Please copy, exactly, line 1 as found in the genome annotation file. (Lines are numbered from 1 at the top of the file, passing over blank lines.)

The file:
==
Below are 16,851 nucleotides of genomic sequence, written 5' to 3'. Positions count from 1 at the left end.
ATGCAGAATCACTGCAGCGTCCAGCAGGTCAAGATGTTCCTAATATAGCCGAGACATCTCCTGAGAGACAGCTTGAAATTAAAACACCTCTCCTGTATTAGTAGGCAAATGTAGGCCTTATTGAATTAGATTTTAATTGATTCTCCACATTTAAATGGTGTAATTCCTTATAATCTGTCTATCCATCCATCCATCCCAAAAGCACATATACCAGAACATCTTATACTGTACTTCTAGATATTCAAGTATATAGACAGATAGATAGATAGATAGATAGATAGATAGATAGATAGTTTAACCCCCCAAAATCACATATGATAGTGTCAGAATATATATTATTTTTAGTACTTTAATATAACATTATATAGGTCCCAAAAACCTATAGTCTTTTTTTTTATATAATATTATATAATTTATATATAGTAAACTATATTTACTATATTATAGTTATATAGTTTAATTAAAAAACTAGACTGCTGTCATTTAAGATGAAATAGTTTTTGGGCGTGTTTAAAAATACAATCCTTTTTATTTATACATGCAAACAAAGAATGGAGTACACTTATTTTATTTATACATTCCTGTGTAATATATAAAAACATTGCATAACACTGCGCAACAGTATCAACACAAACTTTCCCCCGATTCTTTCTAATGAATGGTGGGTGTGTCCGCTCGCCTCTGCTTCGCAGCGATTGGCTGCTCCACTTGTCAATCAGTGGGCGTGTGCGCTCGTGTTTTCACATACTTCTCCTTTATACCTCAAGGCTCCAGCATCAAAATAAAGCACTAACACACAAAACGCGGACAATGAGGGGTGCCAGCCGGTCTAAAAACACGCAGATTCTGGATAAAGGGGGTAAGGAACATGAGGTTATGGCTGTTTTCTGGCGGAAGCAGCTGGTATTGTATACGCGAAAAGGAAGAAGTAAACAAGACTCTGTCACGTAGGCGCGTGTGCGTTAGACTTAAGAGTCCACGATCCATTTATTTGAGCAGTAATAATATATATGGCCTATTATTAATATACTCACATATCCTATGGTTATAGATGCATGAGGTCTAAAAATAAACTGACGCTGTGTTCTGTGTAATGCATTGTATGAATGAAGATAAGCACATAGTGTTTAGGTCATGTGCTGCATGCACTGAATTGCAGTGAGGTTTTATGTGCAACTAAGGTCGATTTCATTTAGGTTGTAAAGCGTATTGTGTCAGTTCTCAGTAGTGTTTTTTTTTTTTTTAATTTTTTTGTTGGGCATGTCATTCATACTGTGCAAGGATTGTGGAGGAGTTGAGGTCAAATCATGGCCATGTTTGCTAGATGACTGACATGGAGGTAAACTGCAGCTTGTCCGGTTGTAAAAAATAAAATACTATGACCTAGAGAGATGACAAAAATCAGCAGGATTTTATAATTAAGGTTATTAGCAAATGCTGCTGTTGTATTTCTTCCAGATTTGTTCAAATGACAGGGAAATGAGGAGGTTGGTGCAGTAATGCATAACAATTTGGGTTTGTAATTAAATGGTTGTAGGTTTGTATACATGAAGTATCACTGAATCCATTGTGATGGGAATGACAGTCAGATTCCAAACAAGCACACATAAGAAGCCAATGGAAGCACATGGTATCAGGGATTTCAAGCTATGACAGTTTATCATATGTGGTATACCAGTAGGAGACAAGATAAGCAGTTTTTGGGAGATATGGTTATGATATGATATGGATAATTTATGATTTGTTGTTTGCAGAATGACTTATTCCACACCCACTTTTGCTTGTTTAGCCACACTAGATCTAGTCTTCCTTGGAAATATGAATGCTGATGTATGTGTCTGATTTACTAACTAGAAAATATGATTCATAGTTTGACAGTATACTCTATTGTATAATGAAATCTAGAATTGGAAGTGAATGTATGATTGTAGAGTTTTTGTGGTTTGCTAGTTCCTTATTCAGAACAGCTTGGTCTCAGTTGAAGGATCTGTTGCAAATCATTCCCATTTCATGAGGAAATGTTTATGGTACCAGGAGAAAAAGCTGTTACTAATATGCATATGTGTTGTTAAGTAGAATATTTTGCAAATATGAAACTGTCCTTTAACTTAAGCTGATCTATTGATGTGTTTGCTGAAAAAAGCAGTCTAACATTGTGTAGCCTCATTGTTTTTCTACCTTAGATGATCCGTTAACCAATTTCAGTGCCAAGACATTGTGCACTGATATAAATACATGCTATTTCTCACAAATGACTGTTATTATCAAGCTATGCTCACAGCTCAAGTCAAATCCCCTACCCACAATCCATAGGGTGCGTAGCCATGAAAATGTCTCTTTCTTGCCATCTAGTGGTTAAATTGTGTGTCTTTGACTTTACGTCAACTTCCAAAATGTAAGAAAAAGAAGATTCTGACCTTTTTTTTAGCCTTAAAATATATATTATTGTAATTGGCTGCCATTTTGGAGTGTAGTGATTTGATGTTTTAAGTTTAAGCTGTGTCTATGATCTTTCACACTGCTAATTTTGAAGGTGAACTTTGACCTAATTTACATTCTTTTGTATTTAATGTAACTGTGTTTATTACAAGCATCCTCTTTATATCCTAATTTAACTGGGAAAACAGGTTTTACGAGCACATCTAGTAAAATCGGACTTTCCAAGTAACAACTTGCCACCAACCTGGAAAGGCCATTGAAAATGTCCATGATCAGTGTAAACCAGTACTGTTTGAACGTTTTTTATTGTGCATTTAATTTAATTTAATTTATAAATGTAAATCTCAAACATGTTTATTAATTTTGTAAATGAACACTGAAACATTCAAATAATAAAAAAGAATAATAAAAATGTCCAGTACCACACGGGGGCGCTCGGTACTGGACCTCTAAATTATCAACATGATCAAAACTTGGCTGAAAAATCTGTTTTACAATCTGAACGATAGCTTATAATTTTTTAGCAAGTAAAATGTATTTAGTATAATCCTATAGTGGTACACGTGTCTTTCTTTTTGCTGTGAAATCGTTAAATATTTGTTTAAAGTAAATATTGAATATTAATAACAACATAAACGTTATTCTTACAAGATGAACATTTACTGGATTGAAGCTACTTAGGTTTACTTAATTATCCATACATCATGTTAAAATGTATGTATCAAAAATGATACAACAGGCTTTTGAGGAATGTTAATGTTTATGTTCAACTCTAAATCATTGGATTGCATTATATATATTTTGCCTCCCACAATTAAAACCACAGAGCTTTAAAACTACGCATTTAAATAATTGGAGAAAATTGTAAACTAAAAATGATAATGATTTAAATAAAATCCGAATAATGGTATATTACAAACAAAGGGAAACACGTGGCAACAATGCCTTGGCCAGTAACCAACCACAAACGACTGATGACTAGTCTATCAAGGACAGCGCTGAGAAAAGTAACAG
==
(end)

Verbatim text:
Below are 16,851 nucleotides of genomic sequence, written 5' to 3'. Positions count from 1 at the left end.